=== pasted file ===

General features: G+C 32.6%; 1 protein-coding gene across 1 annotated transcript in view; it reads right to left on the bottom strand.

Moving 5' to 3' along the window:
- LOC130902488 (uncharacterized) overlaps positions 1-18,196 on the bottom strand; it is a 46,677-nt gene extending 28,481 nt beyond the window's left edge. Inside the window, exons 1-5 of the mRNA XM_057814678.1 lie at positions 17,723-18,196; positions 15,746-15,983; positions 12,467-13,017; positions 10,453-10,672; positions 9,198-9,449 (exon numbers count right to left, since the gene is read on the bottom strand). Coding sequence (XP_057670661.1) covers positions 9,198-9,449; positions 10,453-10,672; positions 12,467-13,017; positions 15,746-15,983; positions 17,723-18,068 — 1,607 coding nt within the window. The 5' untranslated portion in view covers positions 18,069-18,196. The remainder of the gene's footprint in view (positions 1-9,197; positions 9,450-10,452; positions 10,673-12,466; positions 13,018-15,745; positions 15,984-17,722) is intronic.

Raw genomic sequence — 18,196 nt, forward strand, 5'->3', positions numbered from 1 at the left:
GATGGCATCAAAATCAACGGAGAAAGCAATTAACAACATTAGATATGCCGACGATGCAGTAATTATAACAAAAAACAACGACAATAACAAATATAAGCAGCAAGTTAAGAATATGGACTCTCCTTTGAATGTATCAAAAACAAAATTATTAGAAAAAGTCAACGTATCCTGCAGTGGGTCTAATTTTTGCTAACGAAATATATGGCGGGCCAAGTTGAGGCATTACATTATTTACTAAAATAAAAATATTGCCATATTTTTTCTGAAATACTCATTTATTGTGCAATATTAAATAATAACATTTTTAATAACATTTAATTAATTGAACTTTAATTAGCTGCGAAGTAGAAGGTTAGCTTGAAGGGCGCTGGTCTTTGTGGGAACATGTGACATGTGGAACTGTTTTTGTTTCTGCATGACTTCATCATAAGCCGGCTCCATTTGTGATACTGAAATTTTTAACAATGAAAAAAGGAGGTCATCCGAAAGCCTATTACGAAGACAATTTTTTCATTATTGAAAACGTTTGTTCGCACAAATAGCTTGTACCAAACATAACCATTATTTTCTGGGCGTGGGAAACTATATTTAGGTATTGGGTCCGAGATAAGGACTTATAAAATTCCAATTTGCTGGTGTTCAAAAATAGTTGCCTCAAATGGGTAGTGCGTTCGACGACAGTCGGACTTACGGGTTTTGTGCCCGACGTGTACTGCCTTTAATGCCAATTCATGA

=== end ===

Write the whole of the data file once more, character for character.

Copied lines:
General features: G+C 32.6%; 1 protein-coding gene across 1 annotated transcript in view; it reads right to left on the bottom strand.

Moving 5' to 3' along the window:
- LOC130902488 (uncharacterized) overlaps positions 1-18,196 on the bottom strand; it is a 46,677-nt gene extending 28,481 nt beyond the window's left edge. Inside the window, exons 1-5 of the mRNA XM_057814678.1 lie at positions 17,723-18,196; positions 15,746-15,983; positions 12,467-13,017; positions 10,453-10,672; positions 9,198-9,449 (exon numbers count right to left, since the gene is read on the bottom strand). Coding sequence (XP_057670661.1) covers positions 9,198-9,449; positions 10,453-10,672; positions 12,467-13,017; positions 15,746-15,983; positions 17,723-18,068 — 1,607 coding nt within the window. The 5' untranslated portion in view covers positions 18,069-18,196. The remainder of the gene's footprint in view (positions 1-9,197; positions 9,450-10,452; positions 10,673-12,466; positions 13,018-15,745; positions 15,984-17,722) is intronic.

Raw genomic sequence — 18,196 nt, forward strand, 5'->3', positions numbered from 1 at the left:
GATGGCATCAAAATCAACGGAGAAAGCAATTAACAACATTAGATATGCCGACGATGCAGTAATTATAACAAAAAACAACGACAATAACAAATATAAGCAGCAAGTTAAGAATATGGACTCTCCTTTGAATGTATCAAAAACAAAATTATTAGAAAAAGTCAACGTATCCTGCAGTGGGTCTAATTTTTGCTAACGAAATATATGGCGGGCCAAGTTGAGGCATTACATTATTTACTAAAATAAAAATATTGCCATATTTTTTCTGAAATACTCATTTATTGTGCAATATTAAATAATAACATTTTTAATAACATTTAATTAATTGAACTTTAATTAGCTGCGAAGTAGAAGGTTAGCTTGAAGGGCGCTGGTCTTTGTGGGAACATGTGACATGTGGAACTGTTTTTGTTTCTGCATGACTTCATCATAAGCCGGCTCCATTTGTGATACTGAAATTTTTAACAATGAAAAAAGGAGGTCATCCGAAAGCCTATTACGAAGACAATTTTTTCATTATTGAAAACGTTTGTTCGCACAAATAGCTTGTACCAAACATAACCATTATTTTCTGGGCGTGGGAAACTATATTTAGGTATTGGGTCCGAGATAAGGACTTATAAAATTCCAATTTGCTGGTGTTCAAAAATAGTTGCCTCAAATGGGTAGTGCGTTCGACGACAGTCGGACTTACGGGTTTTGTGCCCGACGTGTACTGCCTTTAATGCCAATTCATGA